The increasing activities of cybercriminals has led to a growing need for cybersecurity specialists, but the demand has far outpaced the number of those qualified to do the job, leading to a staffing crunch.
"As with anything, it really comes down to human capital and there simply isn't enough of it," says Truman National Security Project fellow Chris Finan.
Global losses from cyberattacks are in the range of $80 billion to $400 billion annually, according to research from the Center for Strategic and International Studies. As a result, the number of IT security roles in the U.S. will increase by about 22 percent in the decade to 2020, creating 65,700 new jobs, estimates the U.S. Bureau of Labor Statistics. "Recruitment and retention in cyber is a challenge for everybody working in this area," says Finmeccanica's Mike Bradshaw. "It's an area where demand exceeds supply...it's going to take a while for supply to catch up."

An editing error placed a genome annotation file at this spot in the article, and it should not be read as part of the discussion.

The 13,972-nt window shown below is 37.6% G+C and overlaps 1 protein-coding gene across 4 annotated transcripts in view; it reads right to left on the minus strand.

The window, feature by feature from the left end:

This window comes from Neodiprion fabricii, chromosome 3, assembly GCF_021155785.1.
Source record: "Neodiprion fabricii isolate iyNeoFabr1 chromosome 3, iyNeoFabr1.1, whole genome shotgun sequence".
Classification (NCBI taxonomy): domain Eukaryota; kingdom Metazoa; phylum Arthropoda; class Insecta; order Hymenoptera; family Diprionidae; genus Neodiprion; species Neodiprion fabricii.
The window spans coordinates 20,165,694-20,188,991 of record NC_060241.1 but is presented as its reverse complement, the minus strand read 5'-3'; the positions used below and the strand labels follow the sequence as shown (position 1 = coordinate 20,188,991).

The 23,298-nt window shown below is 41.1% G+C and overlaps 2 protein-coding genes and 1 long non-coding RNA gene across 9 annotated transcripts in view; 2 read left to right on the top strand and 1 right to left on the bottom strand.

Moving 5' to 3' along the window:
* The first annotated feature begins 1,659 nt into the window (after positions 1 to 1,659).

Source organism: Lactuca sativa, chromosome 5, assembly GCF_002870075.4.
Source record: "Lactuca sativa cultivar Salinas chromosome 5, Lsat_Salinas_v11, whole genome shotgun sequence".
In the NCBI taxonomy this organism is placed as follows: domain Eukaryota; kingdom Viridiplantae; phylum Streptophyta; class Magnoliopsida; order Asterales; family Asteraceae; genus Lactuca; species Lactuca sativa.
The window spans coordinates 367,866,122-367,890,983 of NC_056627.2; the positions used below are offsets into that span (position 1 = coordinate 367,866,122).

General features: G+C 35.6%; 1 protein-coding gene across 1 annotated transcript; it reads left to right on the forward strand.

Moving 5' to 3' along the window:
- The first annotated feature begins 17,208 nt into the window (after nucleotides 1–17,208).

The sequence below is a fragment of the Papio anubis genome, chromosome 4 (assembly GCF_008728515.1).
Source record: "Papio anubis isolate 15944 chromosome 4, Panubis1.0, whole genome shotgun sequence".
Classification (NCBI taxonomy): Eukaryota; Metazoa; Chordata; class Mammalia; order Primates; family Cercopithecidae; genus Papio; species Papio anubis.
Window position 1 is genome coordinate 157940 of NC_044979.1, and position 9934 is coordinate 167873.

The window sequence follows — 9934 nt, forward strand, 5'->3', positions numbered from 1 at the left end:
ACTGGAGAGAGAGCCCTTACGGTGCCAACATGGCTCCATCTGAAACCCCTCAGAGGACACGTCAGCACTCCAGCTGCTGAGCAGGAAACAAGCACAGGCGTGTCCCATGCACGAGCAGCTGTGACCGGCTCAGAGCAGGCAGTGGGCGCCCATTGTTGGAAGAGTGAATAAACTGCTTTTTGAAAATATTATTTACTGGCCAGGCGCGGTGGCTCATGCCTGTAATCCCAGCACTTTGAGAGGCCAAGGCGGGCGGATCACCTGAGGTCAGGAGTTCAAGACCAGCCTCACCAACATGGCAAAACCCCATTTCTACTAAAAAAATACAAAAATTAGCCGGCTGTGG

Although the private sector offers hefty salaries for IT security specialists, the government still can hold onto some talent by appealing to their sense of public service and patriotism. There also is an expectation that government employees can transition to more lucrative private-sector jobs after several years in public service.
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